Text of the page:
PHYTOCHEMICALS AND HEALTHY AGING
Location: Human Nutrition Research Center on Aging
Project Number: 1950-51000-073-00
Start Date: May 01, 2009
End Date: Apr 30, 2014
Objective 1. Identify and quantify the phytochemical content of: blueberries, cranberries, and grapes; almonds, pistachios, and walnuts; whole grains; and cocoa-based foods; and contribute to future updates of the USDA Database for the Flavonoid Content of Selected Foods.
Objective 2. Determine the bioavailability, pharmacokinetics, metabolism and bioactivity of flavonoids and other phytochemicals from antioxidant-rich foods using in vitro experiments, animal models, and human studies..
Objective 3 Investigate the effect of age on quercetin bioavailability and metabolism due to changes in phase II enzyme activity.
Objective 4. Test whether exposure of rat dams to a “Western” diet during pregnancy and lactation will increase obese phenotypes in their pups and whether dietary flavonoids, particularly isoflavones, will decrease the obese phenotype.
Objective 1: Determine the ability of bioactive plant-based foods, including carotenoid-rich foods to exert biological functions and affect genomic stability.
Objective 2: Determine the vitamin A requirement of healthy U.S. adults.
Using advanced chromatographic methods, we will measure the flavonoid content and evaluate the total antioxidant capacity of selected plant foods and the influence of geographical regions, agricultural practices, and processing and storage. A rat model as well as microsomes from various rat tissues will be utilized to determine the effect of age on quercetin bioavailability and metabolism due to changes in phase II enzyme activity. We will explore the possible fetal origins of chronic disease by feeding obesigenic diets to rat dams during pregnancy and lactation and examine the change in obese phenotypes in their pups and test whether dietary flavonoids, particularly isoflavones, will decrease this phenotype. Using healthy older adults, we will determine the bioavailability and distribution of cranberry anthocyanins to blood, urine, and feces. Employing volunteers with coronary heart disease, we will test the effect of almond consumption on biomarkers of oxidative stress, inflammation, and vascular reactivity.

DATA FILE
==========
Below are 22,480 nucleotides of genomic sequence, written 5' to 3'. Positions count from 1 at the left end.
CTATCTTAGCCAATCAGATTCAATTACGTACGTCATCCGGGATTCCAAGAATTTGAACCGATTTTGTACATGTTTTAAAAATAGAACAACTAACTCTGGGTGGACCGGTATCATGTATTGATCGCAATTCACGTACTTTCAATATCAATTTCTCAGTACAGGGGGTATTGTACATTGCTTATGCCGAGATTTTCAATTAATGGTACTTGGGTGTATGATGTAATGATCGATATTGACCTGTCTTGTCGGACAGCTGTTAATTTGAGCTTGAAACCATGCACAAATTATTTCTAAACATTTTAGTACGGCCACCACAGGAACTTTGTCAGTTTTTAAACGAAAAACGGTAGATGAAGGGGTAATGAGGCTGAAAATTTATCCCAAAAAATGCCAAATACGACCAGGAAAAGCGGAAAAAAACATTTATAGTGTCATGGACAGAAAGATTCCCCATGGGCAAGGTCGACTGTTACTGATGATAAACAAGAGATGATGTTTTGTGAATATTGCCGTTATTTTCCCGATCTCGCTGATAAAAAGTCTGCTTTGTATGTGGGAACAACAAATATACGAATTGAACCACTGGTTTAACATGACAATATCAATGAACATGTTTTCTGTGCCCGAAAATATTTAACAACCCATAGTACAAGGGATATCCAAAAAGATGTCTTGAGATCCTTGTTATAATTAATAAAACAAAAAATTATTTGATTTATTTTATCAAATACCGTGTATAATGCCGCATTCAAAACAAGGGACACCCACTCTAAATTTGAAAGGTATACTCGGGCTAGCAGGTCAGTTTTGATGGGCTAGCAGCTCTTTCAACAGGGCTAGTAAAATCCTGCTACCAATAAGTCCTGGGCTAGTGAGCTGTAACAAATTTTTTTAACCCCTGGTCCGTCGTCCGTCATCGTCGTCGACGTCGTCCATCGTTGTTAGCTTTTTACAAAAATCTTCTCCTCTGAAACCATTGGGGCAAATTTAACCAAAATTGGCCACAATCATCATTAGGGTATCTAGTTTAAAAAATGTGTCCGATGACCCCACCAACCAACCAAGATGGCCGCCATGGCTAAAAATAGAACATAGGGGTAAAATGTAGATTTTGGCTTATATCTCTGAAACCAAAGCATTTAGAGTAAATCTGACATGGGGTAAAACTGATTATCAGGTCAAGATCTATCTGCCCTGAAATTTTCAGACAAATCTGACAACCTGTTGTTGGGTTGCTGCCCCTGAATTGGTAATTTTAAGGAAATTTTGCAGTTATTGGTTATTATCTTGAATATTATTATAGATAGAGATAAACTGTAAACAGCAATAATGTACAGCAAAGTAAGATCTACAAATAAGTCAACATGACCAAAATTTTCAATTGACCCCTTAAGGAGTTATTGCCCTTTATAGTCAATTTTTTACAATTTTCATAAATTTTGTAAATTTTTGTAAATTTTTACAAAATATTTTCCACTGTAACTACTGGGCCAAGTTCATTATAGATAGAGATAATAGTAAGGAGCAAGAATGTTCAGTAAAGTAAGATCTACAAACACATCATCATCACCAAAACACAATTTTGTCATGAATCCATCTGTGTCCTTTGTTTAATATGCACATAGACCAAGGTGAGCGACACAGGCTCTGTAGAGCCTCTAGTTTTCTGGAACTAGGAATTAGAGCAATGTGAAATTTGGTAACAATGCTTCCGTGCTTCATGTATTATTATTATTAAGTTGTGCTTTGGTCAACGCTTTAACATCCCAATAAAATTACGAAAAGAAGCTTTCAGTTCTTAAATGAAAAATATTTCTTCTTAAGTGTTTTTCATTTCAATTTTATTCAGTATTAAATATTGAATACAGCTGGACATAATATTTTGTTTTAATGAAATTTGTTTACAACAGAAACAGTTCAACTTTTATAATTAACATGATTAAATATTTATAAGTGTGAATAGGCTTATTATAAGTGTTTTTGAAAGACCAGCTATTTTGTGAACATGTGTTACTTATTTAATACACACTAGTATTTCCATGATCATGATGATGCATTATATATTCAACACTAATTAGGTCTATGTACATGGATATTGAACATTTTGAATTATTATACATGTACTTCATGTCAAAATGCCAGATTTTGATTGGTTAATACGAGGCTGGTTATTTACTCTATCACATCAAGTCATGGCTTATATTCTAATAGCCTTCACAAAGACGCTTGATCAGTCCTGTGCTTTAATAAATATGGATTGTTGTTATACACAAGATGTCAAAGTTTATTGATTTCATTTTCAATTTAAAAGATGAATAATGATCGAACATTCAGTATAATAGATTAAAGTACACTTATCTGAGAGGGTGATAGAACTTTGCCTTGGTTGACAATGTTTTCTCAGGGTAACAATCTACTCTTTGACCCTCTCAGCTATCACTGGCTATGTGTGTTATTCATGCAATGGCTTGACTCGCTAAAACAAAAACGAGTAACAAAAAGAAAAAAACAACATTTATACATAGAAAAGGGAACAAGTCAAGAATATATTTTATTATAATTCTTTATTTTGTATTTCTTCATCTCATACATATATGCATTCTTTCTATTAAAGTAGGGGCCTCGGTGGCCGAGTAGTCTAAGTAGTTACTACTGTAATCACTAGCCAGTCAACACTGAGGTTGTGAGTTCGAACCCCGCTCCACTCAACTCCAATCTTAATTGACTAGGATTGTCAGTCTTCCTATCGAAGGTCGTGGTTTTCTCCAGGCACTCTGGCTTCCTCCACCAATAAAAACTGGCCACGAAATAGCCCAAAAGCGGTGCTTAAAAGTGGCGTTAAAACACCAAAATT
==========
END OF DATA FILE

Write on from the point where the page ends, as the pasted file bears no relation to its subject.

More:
By recruiting older adults (>60 yr, men and post-menopausal women) without and with metabolic syndrome to ingest bioactive plant foods or histidine dipeptide rich foods, we will measure plasma total antioxidant performance, plasma in vivo oxidative stress biomarkers, plasma water-soluble and fat-soluble antioxidants (carotenoids, tocopherol, ascorbic acid, and uric acid), plasma biomedical parameters to determine the ability of bioactive plant-based foods, including carotenoid-rich foods, to exert biological functions and affect genomic stability. Also, to explore a possible correlation between a change in serum apoE and a change in Macular Pigment (MP) density, we will measure HDL subpopulations by non-denaturing 2d gel electrophoresis, immuno-blotting, and image analysis. We will measure lipoproteins, antioxidative capacity, and markers of inflammation in order to better define the mechanism by which decreased body weight is associated with increased MP in humans. Using the stable isotope labeled vitamin A (labeled in three different levels, ^13 C_4 , ^13 C_8 , ^13 C_12 – retinyl acetate) and aphereses-autologues technique on human volunteers, we will measure the enrichment of these labeled retinols in human circulations and mathematical modeling to determine vitamin A bioavailability and the requirement of vitamin A through an intervention trial with various levels of vitamin A.